I never met Phillips Melville, but he painted one of the finest paintings of the Kaiulani- the bark our Society was founded to save-that I have ever seen, and when I became president of NMHS (good grief, 23 years ago), he would drop me a courteous line from time to time to encourage or spur on the work. In one of these letters, which I hope yet to recover from our files (now that we at last have an office big enough to unpack them in) , he said the Society should take the lead in forming an American Society of Marine Artists, along the lines of the Royal Society of Marine Artists in England-whose constitution he had procured a copy of, which he thoughtfully included with hi s letter. A little later, Bob and Maryanne Murphy came to me with the same idea, and I showed them Phillips's letter(which I hadn 't yet lost in the huge drifts of paper that mulch the vineyard we labor in). The rest, as they say, is history. ASMA was duly founded, and in this issue we salute a new departure in the work of one of the founders, John Stobart. But about Col. Melville-no one I know was more determ ined to save the Kaiulani than he. When we failed to do that, he urged us on in our wider mission , in which marine art plays a large role. So does it with that other ship-saver, Karl Kortum, actual founder of the Society.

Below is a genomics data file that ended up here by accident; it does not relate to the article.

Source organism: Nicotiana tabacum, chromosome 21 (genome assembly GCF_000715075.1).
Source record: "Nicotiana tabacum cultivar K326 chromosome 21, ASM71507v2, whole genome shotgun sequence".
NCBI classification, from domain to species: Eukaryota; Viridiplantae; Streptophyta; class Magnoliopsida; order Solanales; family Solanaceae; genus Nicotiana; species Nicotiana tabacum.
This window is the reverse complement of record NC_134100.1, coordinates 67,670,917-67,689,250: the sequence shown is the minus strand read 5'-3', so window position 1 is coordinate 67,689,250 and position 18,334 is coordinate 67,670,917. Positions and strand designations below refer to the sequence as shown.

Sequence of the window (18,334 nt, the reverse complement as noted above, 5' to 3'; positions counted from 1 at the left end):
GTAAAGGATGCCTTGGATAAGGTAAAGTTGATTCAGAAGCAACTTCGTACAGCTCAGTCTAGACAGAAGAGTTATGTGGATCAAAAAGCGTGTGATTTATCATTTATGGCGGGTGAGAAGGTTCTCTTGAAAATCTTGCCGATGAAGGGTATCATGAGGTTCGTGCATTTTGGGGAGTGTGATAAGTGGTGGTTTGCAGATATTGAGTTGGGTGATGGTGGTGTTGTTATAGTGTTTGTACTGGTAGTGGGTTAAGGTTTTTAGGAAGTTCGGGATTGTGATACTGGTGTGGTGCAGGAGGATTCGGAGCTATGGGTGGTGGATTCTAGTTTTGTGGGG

Was It the Most Important Battle? I' m sure you 're aware of the perception of those outside the New England area that New Yorkers have a self-centered view of the world, both currently and historically. Usually this is tolerated with amusement. The otherwise excellent article "The Battle of the Atlantic," however, call s for some comment. The caption on page 11 refers to the "mosl important battle of World War II." Military experts who know far more about such matters than you or I have argued that there are several candidates for such a dubious " honor. " The onesided battle of Pearl Harbor is a possibility because it consolidated a divided America and brought us into the war, which became the determining factor in the outcome. Another possibility often mentioned is the Battle of Britain. The reasons are similar to those you give for yo ur candidate. My point is, while the Battle of the Atlantic certainly was of dramatic importance to the war's continuation , it takes some Eastern chutzpah to give it such a superlative title. "This brought the war to an end. " My oh my. There are those who believe the atomic bomb had something to do with that. Or perhaps Easterners think that there were two wars with no relation to each other. " Without which World War II would have been lost with utter certainty." Several books have been written specu lating on what would have happened if Hitler had invaded England. Whether the British surrendered or not, America was sti ll invulnerable to bombing and invasion. Our factories were spewi ng out war materiel with no interruptions. We had most of Italy and all North Africa for supply depots. Therefore, the consensus is that the war would have lasted some months longer, but with a similar outcome. To say what you did doesn't give much credit to the America I knew. Such defeatist talk was severely frowned upon and even today, 50 years later, doesn 't sit well with those of us who made a contribution. Sea History is a thoughtful magazine. If you consider that there is life anywhere west of the New York state line, I'd like to read your comments. DONALD A. LANDAUER , President Institute for Marine Information Honolulu, Hawaii